If you’re thinking about becoming an HVAC technician, now is the right time! The overall job outlook for the heating, ventilation and air conditioning (HVAC) industry is quite bright at the moment, with an expected growth rate of 15 percent in the United States between 2016 and 2026.
This is actually more than double the average growth rate across all occupations in the U.S.
Washington on the West Coast is a great destination for aspiring HVAC technicians. The state’s economy is strong, demand for HVAC techs is high and the diverse climate allows for job variety.
Job Prospects for HVAC Techs in Washington
Generally speaking, job prospects are positive for HVAC technicians who have completed vocational training and are familiar with tablets and electronics.
Employers usually prefer candidates who completed postsecondary training like HVAC classes. A thorough training program can help you develop a wide range of skills and prepare you for entry-level positions across the country – including a place like Washington State that can have quite varied climates.
Get Started on the Path to a New Career
Fill out our form to learn how we can help you change your life.
HVAC technicians are in high demand in Washington State. While the U.S. economy has been continuously recovering, Washington has been fairing especially well.
In 2016, the state’s economy ranked first among all U.S. states and territories. Washington’s GDP grew by 4.2 percent, compared to the country’s 1.5 percent growth rate.
Although the outlook for HVAC employment is promising in all states, Washington is among the highest-paying states in the U.S. HVAC techs in Washington earn better salaries than their peers in neighboring states.
Washington Climate and HVAC Job Responsibilities
In addition to studying the basic mechanics and technology of refrigeration and air conditioning systems, HVAC students also learn how these systems operate in various climates.
In a mild climate such as in Washington, where air conditioning issues are typically less urgent, many local HVAC employees are called on to deal with refrigerator malfunctions. Specializations in this field include refrigeration installment, restaurant refrigeration or low-temperature refrigeration.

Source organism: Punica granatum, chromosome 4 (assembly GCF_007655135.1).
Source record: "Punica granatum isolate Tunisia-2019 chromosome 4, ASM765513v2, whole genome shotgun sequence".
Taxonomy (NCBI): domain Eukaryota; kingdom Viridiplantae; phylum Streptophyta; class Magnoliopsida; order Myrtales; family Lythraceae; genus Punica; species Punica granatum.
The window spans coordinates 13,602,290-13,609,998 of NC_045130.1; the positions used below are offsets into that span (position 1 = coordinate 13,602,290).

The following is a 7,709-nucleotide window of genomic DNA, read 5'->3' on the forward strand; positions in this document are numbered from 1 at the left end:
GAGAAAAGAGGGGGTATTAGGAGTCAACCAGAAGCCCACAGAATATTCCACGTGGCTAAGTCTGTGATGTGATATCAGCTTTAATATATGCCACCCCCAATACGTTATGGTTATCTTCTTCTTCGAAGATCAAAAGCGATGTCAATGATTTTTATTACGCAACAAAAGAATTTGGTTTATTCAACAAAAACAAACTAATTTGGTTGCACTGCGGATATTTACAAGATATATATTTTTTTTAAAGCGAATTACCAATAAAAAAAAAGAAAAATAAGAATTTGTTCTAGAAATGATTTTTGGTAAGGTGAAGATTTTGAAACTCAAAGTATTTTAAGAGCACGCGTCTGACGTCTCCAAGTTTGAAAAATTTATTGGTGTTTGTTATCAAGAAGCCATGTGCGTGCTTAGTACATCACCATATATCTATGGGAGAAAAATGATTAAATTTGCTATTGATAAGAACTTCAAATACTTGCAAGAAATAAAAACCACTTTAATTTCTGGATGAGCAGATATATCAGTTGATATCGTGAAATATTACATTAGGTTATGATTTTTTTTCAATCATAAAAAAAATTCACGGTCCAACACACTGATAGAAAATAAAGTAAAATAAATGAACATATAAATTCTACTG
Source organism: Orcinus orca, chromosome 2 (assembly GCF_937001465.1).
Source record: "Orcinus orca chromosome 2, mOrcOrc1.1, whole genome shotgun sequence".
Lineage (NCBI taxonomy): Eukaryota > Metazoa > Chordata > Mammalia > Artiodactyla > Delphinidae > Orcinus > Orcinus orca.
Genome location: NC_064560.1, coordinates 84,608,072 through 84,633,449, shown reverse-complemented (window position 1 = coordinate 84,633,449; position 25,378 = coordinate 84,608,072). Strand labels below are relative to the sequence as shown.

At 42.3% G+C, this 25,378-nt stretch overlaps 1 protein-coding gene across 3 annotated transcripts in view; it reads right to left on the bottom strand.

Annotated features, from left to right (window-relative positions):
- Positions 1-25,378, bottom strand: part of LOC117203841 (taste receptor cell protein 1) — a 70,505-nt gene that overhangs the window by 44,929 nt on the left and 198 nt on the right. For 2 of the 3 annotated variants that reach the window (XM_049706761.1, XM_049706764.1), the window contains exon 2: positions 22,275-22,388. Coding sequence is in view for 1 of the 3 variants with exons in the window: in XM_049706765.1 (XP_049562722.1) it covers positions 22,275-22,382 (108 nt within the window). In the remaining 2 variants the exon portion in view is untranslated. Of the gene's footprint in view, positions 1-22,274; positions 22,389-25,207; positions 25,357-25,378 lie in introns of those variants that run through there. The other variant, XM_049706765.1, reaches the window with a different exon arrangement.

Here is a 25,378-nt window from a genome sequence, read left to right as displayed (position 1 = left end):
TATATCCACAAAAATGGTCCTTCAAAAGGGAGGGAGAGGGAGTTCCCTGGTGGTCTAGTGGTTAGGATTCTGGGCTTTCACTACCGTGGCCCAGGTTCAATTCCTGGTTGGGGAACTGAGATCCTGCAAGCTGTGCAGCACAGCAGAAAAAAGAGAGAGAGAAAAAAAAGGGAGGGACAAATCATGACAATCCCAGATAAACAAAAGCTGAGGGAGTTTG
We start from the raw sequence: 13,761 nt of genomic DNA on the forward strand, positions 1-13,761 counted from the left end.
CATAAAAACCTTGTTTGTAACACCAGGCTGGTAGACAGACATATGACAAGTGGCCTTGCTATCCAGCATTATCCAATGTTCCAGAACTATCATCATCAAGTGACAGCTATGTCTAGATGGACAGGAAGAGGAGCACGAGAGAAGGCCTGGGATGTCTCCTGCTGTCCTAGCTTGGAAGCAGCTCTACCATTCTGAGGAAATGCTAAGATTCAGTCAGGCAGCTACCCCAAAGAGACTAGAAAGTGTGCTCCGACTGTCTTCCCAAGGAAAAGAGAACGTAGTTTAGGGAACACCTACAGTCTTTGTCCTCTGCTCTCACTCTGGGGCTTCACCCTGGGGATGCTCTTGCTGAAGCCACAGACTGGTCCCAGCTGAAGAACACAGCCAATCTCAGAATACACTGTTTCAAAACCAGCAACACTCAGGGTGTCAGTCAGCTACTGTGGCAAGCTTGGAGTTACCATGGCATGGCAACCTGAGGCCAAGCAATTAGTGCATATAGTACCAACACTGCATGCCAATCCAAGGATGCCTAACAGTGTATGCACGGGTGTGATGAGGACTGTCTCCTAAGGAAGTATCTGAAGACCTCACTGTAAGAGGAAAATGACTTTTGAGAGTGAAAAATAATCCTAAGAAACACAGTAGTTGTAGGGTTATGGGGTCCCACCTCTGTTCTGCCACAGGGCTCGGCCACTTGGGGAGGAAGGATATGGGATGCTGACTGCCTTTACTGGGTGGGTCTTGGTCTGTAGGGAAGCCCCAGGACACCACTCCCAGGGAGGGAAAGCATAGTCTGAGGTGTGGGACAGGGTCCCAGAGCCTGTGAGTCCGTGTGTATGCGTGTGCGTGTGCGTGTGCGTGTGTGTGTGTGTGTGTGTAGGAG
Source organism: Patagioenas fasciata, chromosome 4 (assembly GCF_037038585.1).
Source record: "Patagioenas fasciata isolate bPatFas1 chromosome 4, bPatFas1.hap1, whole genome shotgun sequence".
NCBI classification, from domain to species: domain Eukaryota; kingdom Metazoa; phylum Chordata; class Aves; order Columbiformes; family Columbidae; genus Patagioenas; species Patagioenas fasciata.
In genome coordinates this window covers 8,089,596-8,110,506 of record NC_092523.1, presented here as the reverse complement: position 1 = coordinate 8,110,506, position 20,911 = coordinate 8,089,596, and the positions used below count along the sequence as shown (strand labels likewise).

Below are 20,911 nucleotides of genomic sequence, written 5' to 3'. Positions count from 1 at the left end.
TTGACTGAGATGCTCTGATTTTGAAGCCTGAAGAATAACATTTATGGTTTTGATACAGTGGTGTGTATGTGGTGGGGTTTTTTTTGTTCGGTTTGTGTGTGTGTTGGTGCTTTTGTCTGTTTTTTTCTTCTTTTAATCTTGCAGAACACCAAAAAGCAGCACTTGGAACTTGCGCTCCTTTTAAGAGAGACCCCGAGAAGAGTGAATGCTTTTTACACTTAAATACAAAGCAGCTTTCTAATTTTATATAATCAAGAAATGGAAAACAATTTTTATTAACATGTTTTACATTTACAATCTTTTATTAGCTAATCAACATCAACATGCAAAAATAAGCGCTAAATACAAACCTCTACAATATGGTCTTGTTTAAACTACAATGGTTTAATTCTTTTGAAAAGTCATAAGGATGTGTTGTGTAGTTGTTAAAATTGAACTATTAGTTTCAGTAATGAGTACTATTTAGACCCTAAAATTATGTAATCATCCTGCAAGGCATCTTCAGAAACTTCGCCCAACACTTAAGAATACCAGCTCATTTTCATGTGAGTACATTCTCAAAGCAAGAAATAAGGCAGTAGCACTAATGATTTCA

Washington State is quite humid and has very wet winters, so you may be responsible for maintaining proper dehumidification and positive building pressurization to prevent any problems caused by excessive moisture.
Western Washington is drier and can get a lot of snow in the wintertime, so there may be a high demand in repair for heating systems.
Since summers in the Western part of the state can get pretty dry and hot, HVAC responsibilities likely also include fixing air conditioning systems and humidifiers.
HVAC Licensing in Washington
You don’t need an HVAC license to work as an HVAC technician in Washington, but you do need an electrical license.
You can either obtain a trainee or journey level electrical license. For a trainee electrical license, you don’t need prior training or experience, but you can only work under the supervision of a journey or master level electrician.
There are two types of journey or master level electrical license: 06a or 06b. The 06a license requires a minimum of 2,000 work hours, while the 06b license requires at least 4,000 hours.
In Seattle, you will need a license if you work in refrigeration. Three main types of licenses are available:
- The journey refrigeration mechanic license: For installing, repairing or altering refrigeration or air conditioner equipment.
- The refrigeration operating engineer license: For techs who work in buildings owned or operated by their employer.
- The refrigeration and air conditioning contractor’s license: for businesses that install, repair or alter refrigeration or air conditioner equipment. 
Washington is an excellent place for HVAC technicians. Whether you prefer to work on the mild coast or in the colder Western region, the Evergreen state has plenty of opportunities.
Be prepared for pursuing a job in Washington by learning the HVAC Licensing Requirements in the Pacific Northwest.